Unfortunately, the mass popularity of Green Eggs and Ham sometimes leads to the exclusion of kids with egg allergies when real eggs get involved.
Nobody likes to see their child get excluded--especially when a dangerous item gets brought into the classroom. If your child has an egg allergy, it's not too late to ask your child's teacher what her/his plans are for the day, and to steer them towards a safer way to celebrate.
Here are some great suggestions, and a Google search for "Dr. Seuss crafts" will point you towards dozens more!
Cat in the Hat hats
These are easy to make and involve only a paper plate, large sheets of red and white construction paper, glue, scissors, and a stapler.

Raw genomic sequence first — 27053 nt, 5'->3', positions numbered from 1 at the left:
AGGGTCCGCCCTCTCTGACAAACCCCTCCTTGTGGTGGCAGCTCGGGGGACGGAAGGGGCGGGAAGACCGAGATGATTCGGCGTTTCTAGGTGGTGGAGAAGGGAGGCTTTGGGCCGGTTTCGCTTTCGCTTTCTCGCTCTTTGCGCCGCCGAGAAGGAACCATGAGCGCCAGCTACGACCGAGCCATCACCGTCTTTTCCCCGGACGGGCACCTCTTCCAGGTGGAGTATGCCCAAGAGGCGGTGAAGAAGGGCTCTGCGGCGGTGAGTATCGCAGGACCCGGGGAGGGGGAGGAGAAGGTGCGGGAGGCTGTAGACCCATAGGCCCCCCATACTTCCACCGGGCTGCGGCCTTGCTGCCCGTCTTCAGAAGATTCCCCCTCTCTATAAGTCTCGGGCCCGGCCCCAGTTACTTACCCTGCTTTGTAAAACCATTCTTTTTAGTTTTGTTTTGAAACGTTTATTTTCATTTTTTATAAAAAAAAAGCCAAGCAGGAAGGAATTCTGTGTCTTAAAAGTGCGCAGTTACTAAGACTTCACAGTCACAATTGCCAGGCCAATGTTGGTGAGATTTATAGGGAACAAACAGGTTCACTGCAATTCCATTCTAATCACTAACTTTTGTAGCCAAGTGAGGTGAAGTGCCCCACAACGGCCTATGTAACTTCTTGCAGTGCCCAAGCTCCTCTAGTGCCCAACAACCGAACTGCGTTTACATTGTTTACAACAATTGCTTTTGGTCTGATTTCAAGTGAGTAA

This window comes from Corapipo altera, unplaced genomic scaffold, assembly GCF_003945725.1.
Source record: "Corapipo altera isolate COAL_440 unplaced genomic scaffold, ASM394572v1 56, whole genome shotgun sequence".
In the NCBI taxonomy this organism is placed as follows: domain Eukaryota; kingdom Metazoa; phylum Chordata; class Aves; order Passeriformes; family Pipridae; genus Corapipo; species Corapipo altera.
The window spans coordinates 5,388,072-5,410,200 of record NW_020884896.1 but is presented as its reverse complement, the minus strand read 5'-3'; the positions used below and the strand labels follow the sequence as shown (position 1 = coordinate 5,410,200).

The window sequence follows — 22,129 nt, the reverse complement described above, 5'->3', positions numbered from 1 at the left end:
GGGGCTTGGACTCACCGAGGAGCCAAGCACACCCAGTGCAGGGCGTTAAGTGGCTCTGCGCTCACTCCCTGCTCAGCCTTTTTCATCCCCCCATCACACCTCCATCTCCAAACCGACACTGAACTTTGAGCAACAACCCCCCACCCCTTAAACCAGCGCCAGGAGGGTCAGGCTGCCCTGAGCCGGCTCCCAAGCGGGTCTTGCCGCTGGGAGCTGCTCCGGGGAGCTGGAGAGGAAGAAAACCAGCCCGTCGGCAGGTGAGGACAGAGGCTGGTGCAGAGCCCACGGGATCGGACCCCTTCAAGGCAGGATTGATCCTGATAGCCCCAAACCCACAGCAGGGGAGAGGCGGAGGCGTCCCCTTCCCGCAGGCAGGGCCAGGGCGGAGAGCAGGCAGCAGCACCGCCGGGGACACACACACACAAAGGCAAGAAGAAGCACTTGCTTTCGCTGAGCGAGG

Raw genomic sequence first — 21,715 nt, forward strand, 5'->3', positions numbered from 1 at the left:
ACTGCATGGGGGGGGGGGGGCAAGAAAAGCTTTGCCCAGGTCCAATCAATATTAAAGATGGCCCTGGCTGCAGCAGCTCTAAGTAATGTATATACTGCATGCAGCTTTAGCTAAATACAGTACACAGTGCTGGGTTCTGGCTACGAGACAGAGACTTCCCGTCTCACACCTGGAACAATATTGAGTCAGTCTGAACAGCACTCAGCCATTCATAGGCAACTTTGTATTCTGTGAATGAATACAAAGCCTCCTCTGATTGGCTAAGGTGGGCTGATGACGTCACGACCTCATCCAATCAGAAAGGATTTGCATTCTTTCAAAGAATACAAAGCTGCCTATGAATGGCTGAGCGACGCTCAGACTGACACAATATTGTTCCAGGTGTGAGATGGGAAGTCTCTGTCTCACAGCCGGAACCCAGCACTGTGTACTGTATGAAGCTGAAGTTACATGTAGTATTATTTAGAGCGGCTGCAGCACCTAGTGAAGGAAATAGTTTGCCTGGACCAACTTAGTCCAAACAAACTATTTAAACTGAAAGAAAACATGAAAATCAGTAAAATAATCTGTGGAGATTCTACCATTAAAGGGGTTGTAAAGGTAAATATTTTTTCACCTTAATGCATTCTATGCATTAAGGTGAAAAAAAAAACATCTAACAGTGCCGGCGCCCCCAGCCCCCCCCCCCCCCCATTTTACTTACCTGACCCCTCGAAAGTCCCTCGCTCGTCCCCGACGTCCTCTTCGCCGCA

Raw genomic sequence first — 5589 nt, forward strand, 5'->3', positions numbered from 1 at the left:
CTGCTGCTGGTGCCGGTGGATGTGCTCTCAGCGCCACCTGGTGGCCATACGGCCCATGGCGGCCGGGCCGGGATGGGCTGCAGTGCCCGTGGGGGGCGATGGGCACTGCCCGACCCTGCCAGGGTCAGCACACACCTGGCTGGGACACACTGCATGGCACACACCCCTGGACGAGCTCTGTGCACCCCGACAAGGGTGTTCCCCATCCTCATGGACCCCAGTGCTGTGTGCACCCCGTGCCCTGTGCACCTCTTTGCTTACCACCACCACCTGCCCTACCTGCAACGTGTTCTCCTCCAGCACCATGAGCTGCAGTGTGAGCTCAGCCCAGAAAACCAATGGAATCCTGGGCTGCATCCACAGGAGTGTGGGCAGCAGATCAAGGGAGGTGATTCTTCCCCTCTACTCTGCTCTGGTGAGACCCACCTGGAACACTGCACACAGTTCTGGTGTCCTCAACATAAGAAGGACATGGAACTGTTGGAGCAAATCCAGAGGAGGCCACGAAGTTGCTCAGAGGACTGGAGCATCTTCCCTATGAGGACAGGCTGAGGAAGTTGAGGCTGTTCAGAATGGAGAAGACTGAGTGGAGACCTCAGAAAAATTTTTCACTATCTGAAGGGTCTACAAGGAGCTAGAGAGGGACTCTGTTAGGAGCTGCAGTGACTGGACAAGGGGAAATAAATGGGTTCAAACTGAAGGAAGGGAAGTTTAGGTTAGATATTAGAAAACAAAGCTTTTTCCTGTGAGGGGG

|Cat mask courtesy of my seven-year-old|
Handprint Thing 1 and Thing 2
What child doesn't like to paint with their hands? These are fun to make and a great keepsake to remember how small their hands are!
Toilet Paper Tube Horton with Clover
This loveable elephant is easy to make, although younger kids may need an adult to cut out Horton's features.
With a little creativity, there's no need for any children to be left out of the Dr. Seuss Day festivities. Remember, the moral of Green Eggs and Ham is that we should be willing to try new things! That goes for educators too!
Credit where credit is due: I got the hat ideas from this blog, the handprint things from this blog, and Horton from this blog.